Back in February, Arkansas was the first state to propose using the Medicaid expansion money to pay for low-income people to buy private health coverage on the health insurance marketplaces created by the law. Gov. Mike Beebe (D) offered the plan as a way of persuading his Republican-controlled legislature to agree to expand health coverage.
It quickly became a popular alternative for Republican officials who had been wary of expanding Medicaid outright.
Since Beebe first announced his plan, Republican governors in Iowa, Michigan and Pennsylvania have introduced similar proposals. They aren't identical -- Pennsylvania Gov. Tom Corbett has a long list of other reforms to Medicaid; Iowa Gov. Terry Branstad wants enrollees to make small co-payments -- but HHS' approval of Arkansas' plan could be a good sign for their chances.
GOP state officials in other states expressed an interest in an Arkansas-style plan, even though they didn't ultimately propose one. HHS' endorsement could spur more movement in those states when most state legislatures reconvened in January.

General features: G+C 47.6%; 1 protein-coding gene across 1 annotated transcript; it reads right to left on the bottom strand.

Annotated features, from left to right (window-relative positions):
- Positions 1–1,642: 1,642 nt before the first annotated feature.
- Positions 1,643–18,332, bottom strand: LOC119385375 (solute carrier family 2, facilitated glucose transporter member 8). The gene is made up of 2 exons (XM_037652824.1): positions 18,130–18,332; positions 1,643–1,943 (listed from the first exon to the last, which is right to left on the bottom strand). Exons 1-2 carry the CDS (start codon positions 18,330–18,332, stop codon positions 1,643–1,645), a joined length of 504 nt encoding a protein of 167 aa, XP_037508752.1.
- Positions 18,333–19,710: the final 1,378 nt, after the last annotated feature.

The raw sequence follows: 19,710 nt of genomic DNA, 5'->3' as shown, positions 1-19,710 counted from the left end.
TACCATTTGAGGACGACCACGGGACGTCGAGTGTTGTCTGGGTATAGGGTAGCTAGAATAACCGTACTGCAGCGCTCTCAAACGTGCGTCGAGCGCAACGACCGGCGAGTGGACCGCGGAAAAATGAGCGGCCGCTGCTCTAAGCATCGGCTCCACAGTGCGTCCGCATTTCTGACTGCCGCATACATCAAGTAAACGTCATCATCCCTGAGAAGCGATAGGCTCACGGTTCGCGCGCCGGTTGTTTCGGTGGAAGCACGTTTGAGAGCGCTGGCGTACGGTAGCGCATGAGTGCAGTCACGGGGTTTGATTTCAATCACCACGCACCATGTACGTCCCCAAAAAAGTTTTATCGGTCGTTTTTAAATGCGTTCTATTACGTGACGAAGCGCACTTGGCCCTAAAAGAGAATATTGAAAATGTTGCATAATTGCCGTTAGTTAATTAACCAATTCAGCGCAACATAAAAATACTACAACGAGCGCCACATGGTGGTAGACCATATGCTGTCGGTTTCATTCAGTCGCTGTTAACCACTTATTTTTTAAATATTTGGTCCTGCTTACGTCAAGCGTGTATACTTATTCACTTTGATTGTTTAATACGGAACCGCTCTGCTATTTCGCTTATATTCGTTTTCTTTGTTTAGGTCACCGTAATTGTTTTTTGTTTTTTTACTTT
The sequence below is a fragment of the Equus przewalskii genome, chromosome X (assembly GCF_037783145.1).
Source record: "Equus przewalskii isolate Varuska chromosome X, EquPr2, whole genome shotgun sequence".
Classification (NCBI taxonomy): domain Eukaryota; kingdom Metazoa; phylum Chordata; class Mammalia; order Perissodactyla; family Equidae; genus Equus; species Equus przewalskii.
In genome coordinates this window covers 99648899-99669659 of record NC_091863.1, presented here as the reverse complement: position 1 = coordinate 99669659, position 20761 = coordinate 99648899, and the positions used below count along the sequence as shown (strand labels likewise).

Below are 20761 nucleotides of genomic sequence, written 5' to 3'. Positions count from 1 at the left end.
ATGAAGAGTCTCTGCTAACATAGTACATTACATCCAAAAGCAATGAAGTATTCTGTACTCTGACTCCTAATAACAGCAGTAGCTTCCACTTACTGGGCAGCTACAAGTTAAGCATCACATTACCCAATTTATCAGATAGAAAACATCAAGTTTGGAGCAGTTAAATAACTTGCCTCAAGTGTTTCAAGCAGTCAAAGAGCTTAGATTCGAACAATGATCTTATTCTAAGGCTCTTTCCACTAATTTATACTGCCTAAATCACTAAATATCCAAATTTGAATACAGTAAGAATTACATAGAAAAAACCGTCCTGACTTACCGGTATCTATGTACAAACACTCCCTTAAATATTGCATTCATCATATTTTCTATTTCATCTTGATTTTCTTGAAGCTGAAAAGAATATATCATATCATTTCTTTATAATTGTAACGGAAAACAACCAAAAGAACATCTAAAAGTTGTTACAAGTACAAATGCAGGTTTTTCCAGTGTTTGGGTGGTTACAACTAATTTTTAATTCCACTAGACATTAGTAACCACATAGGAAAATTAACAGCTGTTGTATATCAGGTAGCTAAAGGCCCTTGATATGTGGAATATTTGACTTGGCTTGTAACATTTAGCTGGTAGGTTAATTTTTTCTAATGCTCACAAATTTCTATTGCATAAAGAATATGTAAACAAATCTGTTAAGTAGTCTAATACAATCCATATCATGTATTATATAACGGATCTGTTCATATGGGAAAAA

As with states doing a regular Medicaid expansion, the federal government will cover 100 percent of the costs for Arkansas' plan over the first three years and never less than 90 percent after that. People with an income below 138 percent of the federal poverty level will qualify for Medicaid help. Up to 225,000 people are expected to be covered in Arkansas under the deal.
Arkansas had to meet a few conditions to get HHS' OK. Most important, the private plans offered to newly Medicaid-eligible people must cover the same benefits as the regular Medicaid program. The Kaiser Family Foundation has a good rundown of all the specifics of the Arkansas plan (compared with Iowa's) here.